Teaser: the Front National beyond the economic crisis?

A very short teaser for whatever I will write on this blog about France after this spring’s European elections. This piece in Slate.fr touches a very interesting and important point: the rise of the FN is not only the result of the economic crisis but the result of a wider crisis of collective self-definition, culture, identity.

A potent brew that one could define as a sense of general, “ontological” insecurity. Economic insecurity, of course. Cultural insecurity as well: a sense that things are not like they used to be, that France is not anymore what it used to be. This is not only a domestic phenomenon: one’s collective self-identification and sense of security can also be drawn, on the one hand from what others think – or from what one thinks others think – of one’s national community, and on the other hand from our perception of the strength, capacity to act, “greatness” of one’s nation. And at the moment, as any Frenchman with an Internet connection and a basic grasp of English would know, France’s reputation and capacity to act is not at all what it used to be. One can very well get the picture that a combination of German-enforced austerity at the European level, China-dominated economic developments, and US-dominated cultural life neutralizes France’s voice in the world. Hence a painful longing for de Gaulle’s policy, “grandeur”, etc. The redefinition of France’s place in the world as a “middle-sized nation” doesn’t go easily, and is part of a prevalent feeling of general insecurity.

The implications of that are not simple for the French political leaders (such as they are today). Blaming “the crisis” holds the prospect that, at some point, the economy will start to pull up again: 1,5% annual growth – problem solved! A wider, cultural crisis, however,  needs to be treated with medicine of an entirely different nature, something able to provide a new collective narrative for a new France.

The FN’s program provides this narrative on a negative basis, by harkening back to a glorious past, to a nationalist narrative, and putting the blame on some parts of the current arrangement: migrants, the EU, capitalism, whatever suits the day and channels public anger and insecurity. Providing a positive narrative to counter that, in the current situation, taking into account France as it is today (multicultural, open, etc) and avoiding the main pitfalls of excluding nationalism won’t be easy. If this doesn’t happen, however, then the FN is here to stay.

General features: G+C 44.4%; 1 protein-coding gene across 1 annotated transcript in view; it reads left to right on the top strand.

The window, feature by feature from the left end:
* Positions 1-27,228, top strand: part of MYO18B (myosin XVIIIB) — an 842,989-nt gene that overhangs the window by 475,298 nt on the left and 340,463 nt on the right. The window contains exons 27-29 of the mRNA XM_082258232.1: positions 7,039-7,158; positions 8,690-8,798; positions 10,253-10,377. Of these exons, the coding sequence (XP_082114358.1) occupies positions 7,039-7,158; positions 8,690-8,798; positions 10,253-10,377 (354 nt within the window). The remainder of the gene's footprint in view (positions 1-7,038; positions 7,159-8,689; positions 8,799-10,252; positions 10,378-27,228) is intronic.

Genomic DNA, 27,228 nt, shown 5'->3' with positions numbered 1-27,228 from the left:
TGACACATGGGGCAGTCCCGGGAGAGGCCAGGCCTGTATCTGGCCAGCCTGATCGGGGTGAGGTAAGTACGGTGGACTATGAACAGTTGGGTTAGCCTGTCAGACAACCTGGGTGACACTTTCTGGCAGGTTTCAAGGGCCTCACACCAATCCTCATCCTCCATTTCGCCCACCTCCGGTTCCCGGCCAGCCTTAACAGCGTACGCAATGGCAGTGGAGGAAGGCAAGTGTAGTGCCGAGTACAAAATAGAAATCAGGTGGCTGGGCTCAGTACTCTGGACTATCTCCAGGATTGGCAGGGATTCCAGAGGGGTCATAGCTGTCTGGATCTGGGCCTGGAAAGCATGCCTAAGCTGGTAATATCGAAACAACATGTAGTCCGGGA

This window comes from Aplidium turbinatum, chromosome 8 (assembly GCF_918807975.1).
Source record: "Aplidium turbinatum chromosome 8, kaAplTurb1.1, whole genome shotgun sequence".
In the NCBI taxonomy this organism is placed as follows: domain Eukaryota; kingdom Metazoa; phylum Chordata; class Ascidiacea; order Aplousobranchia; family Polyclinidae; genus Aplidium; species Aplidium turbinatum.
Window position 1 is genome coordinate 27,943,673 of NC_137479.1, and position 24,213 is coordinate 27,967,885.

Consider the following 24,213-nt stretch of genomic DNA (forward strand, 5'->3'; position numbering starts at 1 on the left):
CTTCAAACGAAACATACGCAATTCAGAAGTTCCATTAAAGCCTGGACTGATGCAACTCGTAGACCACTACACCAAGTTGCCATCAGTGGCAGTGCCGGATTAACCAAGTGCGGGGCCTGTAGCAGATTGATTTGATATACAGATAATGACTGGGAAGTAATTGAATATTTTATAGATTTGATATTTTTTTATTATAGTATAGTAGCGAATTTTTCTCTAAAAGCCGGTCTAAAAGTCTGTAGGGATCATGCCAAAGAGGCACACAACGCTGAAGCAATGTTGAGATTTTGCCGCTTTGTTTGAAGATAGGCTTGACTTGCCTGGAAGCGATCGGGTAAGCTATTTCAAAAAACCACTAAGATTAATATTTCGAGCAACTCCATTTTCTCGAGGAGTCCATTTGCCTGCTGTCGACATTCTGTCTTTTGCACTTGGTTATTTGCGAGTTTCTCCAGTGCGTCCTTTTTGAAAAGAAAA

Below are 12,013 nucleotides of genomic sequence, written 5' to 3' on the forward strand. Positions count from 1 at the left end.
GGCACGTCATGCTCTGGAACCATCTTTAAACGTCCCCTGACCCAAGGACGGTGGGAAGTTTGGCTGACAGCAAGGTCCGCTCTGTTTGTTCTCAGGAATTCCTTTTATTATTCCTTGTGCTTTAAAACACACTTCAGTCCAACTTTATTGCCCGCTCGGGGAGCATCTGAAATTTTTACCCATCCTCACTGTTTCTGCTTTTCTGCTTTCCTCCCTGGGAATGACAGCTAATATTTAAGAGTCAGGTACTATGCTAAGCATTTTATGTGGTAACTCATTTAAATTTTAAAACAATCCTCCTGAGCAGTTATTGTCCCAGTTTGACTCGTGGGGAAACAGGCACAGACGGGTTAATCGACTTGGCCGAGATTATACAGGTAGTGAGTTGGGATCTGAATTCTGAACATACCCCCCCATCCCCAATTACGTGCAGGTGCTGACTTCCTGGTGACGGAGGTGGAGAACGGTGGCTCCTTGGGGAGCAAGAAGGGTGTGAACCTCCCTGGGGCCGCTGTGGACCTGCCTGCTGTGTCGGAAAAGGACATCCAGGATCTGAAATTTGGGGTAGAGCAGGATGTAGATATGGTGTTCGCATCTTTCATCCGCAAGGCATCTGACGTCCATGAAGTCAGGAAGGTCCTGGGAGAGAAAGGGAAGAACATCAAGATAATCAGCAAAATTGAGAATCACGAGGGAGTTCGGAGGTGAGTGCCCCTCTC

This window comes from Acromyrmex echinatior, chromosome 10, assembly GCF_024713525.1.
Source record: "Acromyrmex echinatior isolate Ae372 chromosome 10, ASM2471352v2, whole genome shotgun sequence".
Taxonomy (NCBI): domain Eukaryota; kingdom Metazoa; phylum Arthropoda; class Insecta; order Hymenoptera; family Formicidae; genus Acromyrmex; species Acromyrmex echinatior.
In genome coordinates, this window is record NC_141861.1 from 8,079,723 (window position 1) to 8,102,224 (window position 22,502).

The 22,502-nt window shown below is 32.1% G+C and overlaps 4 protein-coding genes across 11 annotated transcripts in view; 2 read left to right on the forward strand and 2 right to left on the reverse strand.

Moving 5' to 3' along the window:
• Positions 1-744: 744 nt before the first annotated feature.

PS: And of course, there is a theory for that: ontological security IS a thing in IR theory, documented for example in Brent J. Steele’s book and this article by Jennifer Mitzen. I am not sure this overlaps with what I wanted to explore in this short post, however. The pains of using “theoretically loaded” terms in colloquial conversations…

PPS: While it is still lacking in France, creating of sense of movement and a new narrative seems to be Matteo Renzi’s tactic for Italy. A short-term tactic aimed at sugar-coating Renzi’s first months in power – or a succesfull strategy to actually do the minimum politicians are left with the capacity to achieve: provide a story for the people to gather around? We shall see…

Advertisements
This entry was posted in Uncategorized and tagged , , . Bookmark the permalink.

Leave a Reply

Fill in your details below or click an icon to log in:

WordPress.com Logo

You are commenting using your WordPress.com account. Log Out / Change )

Twitter picture

You are commenting using your Twitter account. Log Out / Change )

Facebook photo

You are commenting using your Facebook account. Log Out / Change )

Google+ photo

You are commenting using your Google+ account. Log Out / Change )

Connecting to %s